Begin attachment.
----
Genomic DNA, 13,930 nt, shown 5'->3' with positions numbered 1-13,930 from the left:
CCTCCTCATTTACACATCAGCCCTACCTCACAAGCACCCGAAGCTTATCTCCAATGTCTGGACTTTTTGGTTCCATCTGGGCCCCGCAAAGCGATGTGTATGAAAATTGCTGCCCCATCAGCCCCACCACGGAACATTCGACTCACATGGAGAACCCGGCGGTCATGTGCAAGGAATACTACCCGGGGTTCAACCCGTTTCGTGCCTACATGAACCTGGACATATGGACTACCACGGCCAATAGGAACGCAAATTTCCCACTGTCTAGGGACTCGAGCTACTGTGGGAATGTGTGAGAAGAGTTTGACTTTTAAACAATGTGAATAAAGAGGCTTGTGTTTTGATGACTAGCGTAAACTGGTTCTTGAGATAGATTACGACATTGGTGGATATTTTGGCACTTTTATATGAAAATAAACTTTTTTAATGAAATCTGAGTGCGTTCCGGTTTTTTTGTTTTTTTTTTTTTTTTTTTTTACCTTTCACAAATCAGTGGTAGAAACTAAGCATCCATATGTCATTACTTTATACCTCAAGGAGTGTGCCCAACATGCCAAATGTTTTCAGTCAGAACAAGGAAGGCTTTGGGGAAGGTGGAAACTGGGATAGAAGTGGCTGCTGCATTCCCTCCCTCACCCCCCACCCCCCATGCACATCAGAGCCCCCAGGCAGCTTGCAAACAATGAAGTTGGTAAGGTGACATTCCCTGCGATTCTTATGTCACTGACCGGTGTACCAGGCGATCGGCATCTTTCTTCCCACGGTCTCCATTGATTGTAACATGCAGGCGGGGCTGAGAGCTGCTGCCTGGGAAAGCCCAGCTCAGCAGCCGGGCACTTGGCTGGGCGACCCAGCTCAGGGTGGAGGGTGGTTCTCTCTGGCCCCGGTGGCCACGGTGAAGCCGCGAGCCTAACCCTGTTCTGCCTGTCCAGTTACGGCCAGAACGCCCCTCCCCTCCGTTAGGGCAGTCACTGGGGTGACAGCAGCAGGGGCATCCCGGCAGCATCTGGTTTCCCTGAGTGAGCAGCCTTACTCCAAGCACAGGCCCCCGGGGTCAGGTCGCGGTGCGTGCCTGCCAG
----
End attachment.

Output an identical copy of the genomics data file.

Genomic DNA, 13,930 nt, shown 5'->3' with positions numbered 1-13,930 from the left:
CCTCCTCATTTACACATCAGCCCTACCTCACAAGCACCCGAAGCTTATCTCCAATGTCTGGACTTTTTGGTTCCATCTGGGCCCCGCAAAGCGATGTGTATGAAAATTGCTGCCCCATCAGCCCCACCACGGAACATTCGACTCACATGGAGAACCCGGCGGTCATGTGCAAGGAATACTACCCGGGGTTCAACCCGTTTCGTGCCTACATGAACCTGGACATATGGACTACCACGGCCAATAGGAACGCAAATTTCCCACTGTCTAGGGACTCGAGCTACTGTGGGAATGTGTGAGAAGAGTTTGACTTTTAAACAATGTGAATAAAGAGGCTTGTGTTTTGATGACTAGCGTAAACTGGTTCTTGAGATAGATTACGACATTGGTGGATATTTTGGCACTTTTATATGAAAATAAACTTTTTTAATGAAATCTGAGTGCGTTCCGGTTTTTTTGTTTTTTTTTTTTTTTTTTTTTACCTTTCACAAATCAGTGGTAGAAACTAAGCATCCATATGTCATTACTTTATACCTCAAGGAGTGTGCCCAACATGCCAAATGTTTTCAGTCAGAACAAGGAAGGCTTTGGGGAAGGTGGAAACTGGGATAGAAGTGGCTGCTGCATTCCCTCCCTCACCCCCCACCCCCCATGCACATCAGAGCCCCCAGGCAGCTTGCAAACAATGAAGTTGGTAAGGTGACATTCCCTGCGATTCTTATGTCACTGACCGGTGTACCAGGCGATCGGCATCTTTCTTCCCACGGTCTCCATTGATTGTAACATGCAGGCGGGGCTGAGAGCTGCTGCCTGGGAAAGCCCAGCTCAGCAGCCGGGCACTTGGCTGGGCGACCCAGCTCAGGGTGGAGGGTGGTTCTCTCTGGCCCCGGTGGCCACGGTGAAGCCGCGAGCCTAACCCTGTTCTGCCTGTCCAGTTACGGCCAGAACGCCCCTCCCCTCCGTTAGGGCAGTCACTGGGGTGACAGCAGCAGGGGCATCCCGGCAGCATCTGGTTTCCCTGAGTGAGCAGCCTTACTCCAAGCACAGGCCCCCGGGGTCAGGTCGCGGTGCGTGCCTGCCAG